Wind turbines dotting the Columbia River Gorge in Washington and Oregon can collectively generate about 4,500 megawatts (MW) of power, or more than that of five, 800-MW nuclear power plants. However, the gorge region and its dramatic topography create highly variable wind conditions, posing a challenge for utility operators who use weather forecast models to predict when wind power will be available on the grid.
If predictions are unreliable, operators must depend on steady power sources like coal and nuclear plants to meet demand. Because they take a long time to fuel and heat, conventional power plants operate on less flexible timetables and can generate power that is then wasted if wind energy unexpectedly floods the grid.
To produce accurate wind predictions over complex terrain, researchers are using Mira, the ALCF’s 10-petaflops IBM Blue Gene/Q supercomputer, to increase resolution and improve physical representations to better simulate wind features in national forecast models. In a unique intersection of field observation and computer simulation, the research team has installed and is collecting data from a network of environmental instruments in the Columbia River Gorge region that is being used to test and validate model improvements.
This research is part of the Wind Forecast Improvement Project II (WFIP 2), an effort sponsored by DOE in collaboration with NOAA, Vaisala—a manufacturer of environmental and meteorological equipment—and a number of national laboratories and universities. DOE aims to increase U.S. wind energy from five to 20 percent of total energy use by 2020, which means optimizing how wind is used on the grid.
“Our goal is to give utility operators better forecasts, which could ultimately help make the cost of wind energy a little cheaper,” said lead model developer Joe Olson of NOAA. “For example, if the forecast calls for a windy day but operators don’t trust the forecast, they won’t be able to turn off coal plants, which are releasing carbon dioxide when maybe there was renewable wind energy available.”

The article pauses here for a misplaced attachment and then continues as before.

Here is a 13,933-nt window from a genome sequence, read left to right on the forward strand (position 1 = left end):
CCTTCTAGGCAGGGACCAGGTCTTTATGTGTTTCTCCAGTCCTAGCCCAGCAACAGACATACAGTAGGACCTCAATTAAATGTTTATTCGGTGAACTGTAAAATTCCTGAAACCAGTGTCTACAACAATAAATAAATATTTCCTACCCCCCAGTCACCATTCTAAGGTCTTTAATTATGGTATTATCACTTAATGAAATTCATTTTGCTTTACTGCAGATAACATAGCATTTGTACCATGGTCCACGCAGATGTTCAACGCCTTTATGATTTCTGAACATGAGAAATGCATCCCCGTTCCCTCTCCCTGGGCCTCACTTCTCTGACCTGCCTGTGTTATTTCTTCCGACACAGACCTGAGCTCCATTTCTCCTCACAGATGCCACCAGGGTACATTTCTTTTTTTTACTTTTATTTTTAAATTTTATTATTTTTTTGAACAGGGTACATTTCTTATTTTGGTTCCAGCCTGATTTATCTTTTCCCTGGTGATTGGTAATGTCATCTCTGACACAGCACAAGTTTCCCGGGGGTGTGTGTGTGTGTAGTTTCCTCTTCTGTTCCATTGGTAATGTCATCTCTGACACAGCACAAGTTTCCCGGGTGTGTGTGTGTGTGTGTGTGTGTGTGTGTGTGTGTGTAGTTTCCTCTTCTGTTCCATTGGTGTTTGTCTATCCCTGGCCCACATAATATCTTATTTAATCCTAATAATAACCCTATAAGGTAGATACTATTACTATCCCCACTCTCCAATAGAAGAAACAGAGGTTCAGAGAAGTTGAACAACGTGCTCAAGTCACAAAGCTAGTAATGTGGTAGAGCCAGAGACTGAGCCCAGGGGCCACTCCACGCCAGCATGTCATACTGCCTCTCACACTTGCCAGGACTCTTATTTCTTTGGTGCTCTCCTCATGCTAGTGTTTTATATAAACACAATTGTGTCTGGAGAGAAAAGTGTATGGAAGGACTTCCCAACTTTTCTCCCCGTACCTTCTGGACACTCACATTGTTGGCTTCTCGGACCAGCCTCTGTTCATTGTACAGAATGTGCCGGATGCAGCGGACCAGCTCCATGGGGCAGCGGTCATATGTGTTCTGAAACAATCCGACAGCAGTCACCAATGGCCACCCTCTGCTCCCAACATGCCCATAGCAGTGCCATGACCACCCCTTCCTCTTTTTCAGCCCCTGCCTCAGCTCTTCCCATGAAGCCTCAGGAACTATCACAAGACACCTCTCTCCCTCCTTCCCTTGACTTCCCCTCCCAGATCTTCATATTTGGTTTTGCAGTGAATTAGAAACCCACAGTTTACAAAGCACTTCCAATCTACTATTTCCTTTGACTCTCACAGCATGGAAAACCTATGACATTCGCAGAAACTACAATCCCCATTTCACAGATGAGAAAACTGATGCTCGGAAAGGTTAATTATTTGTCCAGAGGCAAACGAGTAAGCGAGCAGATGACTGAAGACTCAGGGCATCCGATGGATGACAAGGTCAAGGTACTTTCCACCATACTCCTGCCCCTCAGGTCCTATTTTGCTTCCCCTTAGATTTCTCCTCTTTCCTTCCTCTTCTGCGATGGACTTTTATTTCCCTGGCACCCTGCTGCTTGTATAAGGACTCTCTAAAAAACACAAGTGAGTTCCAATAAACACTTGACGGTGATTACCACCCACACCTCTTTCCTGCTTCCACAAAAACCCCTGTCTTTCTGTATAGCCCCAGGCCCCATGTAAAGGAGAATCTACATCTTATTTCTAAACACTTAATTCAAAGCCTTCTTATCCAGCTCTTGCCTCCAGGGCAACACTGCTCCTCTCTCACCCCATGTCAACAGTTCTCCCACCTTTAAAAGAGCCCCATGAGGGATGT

The complicated physics of wind
For computational efficiency, existing forecast models assume the Earth’s surface is relatively flat—which works well at predicting wind on the flat terrain of the Midwestern United States where states like Texas and Iowa generate many thousands of megawatts of wind power. Yet, as the Columbia River Gorge region demonstrates, some of the ripest locations for harnessing wind energy could be along mountains and coastlines where conditions are difficult to predict.
“There are a lot of complications predicting wind conditions for terrain with a high degree of complexity at a variety of spatial scales,” Olson said.
Two major challenges include overcoming a model resolution that is too low for resolving wind features in sharp valleys and mountain gaps and a lack of observational data.
At the NOAA National Center for Environmental Prediction, two atmospheric models run around the clock to provide national weather forecasts: the 13-km Rapid Refresh (RAP) and the 3-km High-Resolution Rapid Refresh (HRRR). Only a couple of years old, the HRRR model has improved storm and winter weather predictions by resolving atmospheric features at 9 km2—or about 2.5 times the size of Central Park in New York City.